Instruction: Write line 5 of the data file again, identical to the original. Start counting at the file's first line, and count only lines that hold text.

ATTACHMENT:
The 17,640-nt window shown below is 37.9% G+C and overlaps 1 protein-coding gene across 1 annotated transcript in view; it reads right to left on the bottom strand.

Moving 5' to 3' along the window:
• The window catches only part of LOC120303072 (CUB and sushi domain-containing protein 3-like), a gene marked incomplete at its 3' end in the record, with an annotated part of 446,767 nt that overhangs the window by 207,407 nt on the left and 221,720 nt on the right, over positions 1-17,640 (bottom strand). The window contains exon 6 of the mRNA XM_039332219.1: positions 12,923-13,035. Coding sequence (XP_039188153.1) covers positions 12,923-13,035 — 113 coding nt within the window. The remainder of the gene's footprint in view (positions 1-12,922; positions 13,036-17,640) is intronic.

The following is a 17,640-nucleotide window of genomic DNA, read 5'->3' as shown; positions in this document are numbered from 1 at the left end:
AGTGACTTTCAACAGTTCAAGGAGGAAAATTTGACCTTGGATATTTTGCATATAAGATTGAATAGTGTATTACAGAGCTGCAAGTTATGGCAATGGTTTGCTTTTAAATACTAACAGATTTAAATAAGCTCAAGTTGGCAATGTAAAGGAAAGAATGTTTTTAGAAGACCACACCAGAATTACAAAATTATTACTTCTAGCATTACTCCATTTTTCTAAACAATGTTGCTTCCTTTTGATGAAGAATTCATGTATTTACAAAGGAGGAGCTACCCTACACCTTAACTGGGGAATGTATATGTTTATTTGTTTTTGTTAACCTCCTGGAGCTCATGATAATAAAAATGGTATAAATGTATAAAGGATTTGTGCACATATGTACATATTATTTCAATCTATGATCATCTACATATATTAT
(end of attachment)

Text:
AGTGACTTTCAACAGTTCAAGGAGGAAAATTTGACCTTGGATATTTTGCATATAAGATTGAATAGTGTATTACAGAGCTGCAAGTTATGGCAATGGTTTGCTTTTAAATACTAACAGATTTAAATAAGCTCAAGTTGGCAATGTAAAGGAAAGAATGTTTTTAGAAGACCACACCAGAATTACAAAATTATTACTTCTAGCATTACTCCATTTTTCTAAACAATGTTGCTTCCTTTTGATGAAGAATTCATGTATTTACAAAGGAGGAGCTACCCTACACCTTAACTGGGGAATGTATATGTTTATTTGTTTTTGTTAACCTCCTGGAGCTCATGATAATAAAAATGGTATAAATGTATAAAGGATTTGTGCACATATGTACATATTATTTCAATCTATGATCATCTACATATATTAT